University of Oulu

Saarinen, A., Granö, N., Hintsanen, M., Lehtimäki, T., Cloninger, C., & Keltikangas-Järvinen, L. (2022). Bidirectional pathways between psychosocial risk factors and paranoid ideation in a general nonclinical population. Development and Psychopathology, 34(1), 421-430. doi:10.1017/S0954579420001030

Bidirectional pathways between psychosocial risk factors and paranoid ideation in a general nonclinical population

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Author: Saarinen, Aino1,2; Granö, Niklas3; Hintsanen, Mirka1;
Organizations: 1Research Unit of Psychology, University of Oulu, Oulu, Finland
2Department of Psychology and Logopedics, University of Helsinki, Helsinki, Finland
3Department of Adolescent Psychiatry, Helsinki University Hospital, Helsinki, Finland
4Department of Clinical Chemistry, Fimlab Laboratories and Finnish Cardiovascular Research Center-Tampere, Faculty of Medicine and Health Technology, Tampere University, Tampere, Finland
5Department of Psychiatry, School of Medicine, Washington University, St. Louis, MO, USA
6Anthropedia Foundation, St. Louis, MO, USA
Format: article
Version: accepted version
Access: open
Online Access: PDF Full Text (PDF, 0.5 MB)
Persistent link:
Language: English
Published: Cambridge University Press, 2022
Publish Date: 2022-11-21


We investigated (a) whether psychosocial factors (experienced stress, anticipatory worry, social detachment, sleeping disturbances, alcohol use) predict the course of paranoid ideation between the ages of 24 to 50 years and (b) whether the predictive relationships are more likely to proceed from the psychosocial factors to paranoid ideation, or vice versa. The participants (N = 1534–1553) came from the population-based Young Finns study. Paranoid ideation and psychosocial factors were assessed by reliable self-report questionnaires in 2001, 2007, and 2011/2012. The data were analyzed using growth curve and structural equation models. High experienced stress, anticipatory worry, social detachment, frequent sleeping disturbances, and frequent alcohol use predicted more paranoid ideation. More risk factors predicted increasing paranoid ideation. There were bidirectional predictive relationships of paranoid ideation with experienced stress, anticipatory worry, social detachment, and sleeping disturbances. The link between alcohol use and paranoid ideation was only correlative. In conclusion, paranoid ideation increases by reciprocal interactions with stress, worry, social detachment, and sleeping disturbances. The findings support the threat–anticipation model of paranoid ideation, providing important implications for treatment of paranoia.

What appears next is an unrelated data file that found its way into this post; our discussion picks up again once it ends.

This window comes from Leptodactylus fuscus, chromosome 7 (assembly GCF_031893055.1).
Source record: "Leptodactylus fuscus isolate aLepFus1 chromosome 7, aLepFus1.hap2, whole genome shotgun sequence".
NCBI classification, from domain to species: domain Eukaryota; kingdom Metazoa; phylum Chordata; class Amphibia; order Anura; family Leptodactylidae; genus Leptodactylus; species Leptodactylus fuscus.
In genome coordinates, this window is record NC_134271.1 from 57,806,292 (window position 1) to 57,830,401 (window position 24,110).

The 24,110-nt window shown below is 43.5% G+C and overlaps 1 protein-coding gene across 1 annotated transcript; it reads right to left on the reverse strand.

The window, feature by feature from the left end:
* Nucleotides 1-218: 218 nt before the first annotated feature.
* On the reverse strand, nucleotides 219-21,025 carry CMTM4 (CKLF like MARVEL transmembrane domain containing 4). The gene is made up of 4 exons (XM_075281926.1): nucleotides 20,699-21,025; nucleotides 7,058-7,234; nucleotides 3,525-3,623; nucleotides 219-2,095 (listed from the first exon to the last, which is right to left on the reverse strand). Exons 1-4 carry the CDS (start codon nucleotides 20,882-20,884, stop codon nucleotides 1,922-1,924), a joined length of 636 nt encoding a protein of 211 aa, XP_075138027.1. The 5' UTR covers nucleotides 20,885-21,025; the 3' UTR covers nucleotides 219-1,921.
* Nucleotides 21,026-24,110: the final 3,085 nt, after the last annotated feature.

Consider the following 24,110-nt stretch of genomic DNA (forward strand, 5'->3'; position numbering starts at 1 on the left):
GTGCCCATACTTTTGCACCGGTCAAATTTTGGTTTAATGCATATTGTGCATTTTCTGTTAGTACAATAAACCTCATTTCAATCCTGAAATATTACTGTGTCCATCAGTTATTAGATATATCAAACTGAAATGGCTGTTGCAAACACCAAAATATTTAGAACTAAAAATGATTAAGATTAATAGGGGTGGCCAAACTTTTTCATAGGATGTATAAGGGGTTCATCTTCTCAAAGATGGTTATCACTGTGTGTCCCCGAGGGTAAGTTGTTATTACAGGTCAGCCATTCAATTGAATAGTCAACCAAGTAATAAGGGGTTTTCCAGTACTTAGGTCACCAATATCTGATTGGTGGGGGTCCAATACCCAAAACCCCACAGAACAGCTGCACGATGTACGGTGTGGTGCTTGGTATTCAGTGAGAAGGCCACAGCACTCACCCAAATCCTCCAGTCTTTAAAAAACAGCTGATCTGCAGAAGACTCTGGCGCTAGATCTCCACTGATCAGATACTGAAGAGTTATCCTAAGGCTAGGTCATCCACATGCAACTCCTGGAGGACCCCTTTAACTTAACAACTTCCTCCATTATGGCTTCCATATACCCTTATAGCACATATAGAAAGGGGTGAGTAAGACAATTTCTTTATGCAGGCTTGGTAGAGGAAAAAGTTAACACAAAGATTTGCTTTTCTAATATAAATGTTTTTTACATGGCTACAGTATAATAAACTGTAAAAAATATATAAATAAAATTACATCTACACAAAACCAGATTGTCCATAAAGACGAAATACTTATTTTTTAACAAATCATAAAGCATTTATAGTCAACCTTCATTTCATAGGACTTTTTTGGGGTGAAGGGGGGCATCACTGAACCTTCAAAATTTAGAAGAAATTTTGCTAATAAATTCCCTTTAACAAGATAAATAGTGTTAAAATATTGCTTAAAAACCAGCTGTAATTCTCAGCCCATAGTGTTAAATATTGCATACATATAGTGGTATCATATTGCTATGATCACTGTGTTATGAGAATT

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Series: Development and psychopathology
ISSN: 0954-5794
ISSN-E: 1469-2198
ISSN-L: 0954-5794
Volume: 34
Issue: 1
Pages: 421 - 430
DOI: 10.1017/S0954579420001030
Type of Publication: A1 Journal article – refereed
Field of Science: 515 Psychology
Funding: This study was supported financially by the Academy of Finland (M.H., grant number 308676). The Young Finns Study has been financially supported by the Academy of Finland: Grants 322098, 286284, 134309 (Eye), 126925, 121584, 124282, 129378 (Salve), 117797 (Gendi), and 41071 (Skidi); the Social Insurance Institution of Finland; Competitive State Research Financing of the Expert Responsibility area of Kuopio, Tampere and Turku University Hospitals (grant X51001); the Juho Vainio Foundation; the Sigrid Juselius Foundation; the Yrjö Jahnsson Foundation; the Paavo Nurmi Foundation; the Finnish Foundation of Cardiovascular Research the Finnish Cultural Foundation; the Tampere Tuberculosis Foundation; the Emil Aaltonen Foundation; and Diabetes Research Foundation of Finnish Diabetes Association. The funding source had no role in study design, data collection, data analysis, data interpretation, writing of the report, or in the decision to submit the article for publication.
Academy of Finland Grant Number: 308676
Detailed Information: 308676 (Academy of Finland Funding decision)
Copyright information: This article has been published in a revised form in []. This version is free to view and download for private research and study only. Not for re-distribution or re-use. © The Author(s), 2020. Published by Cambridge University Press.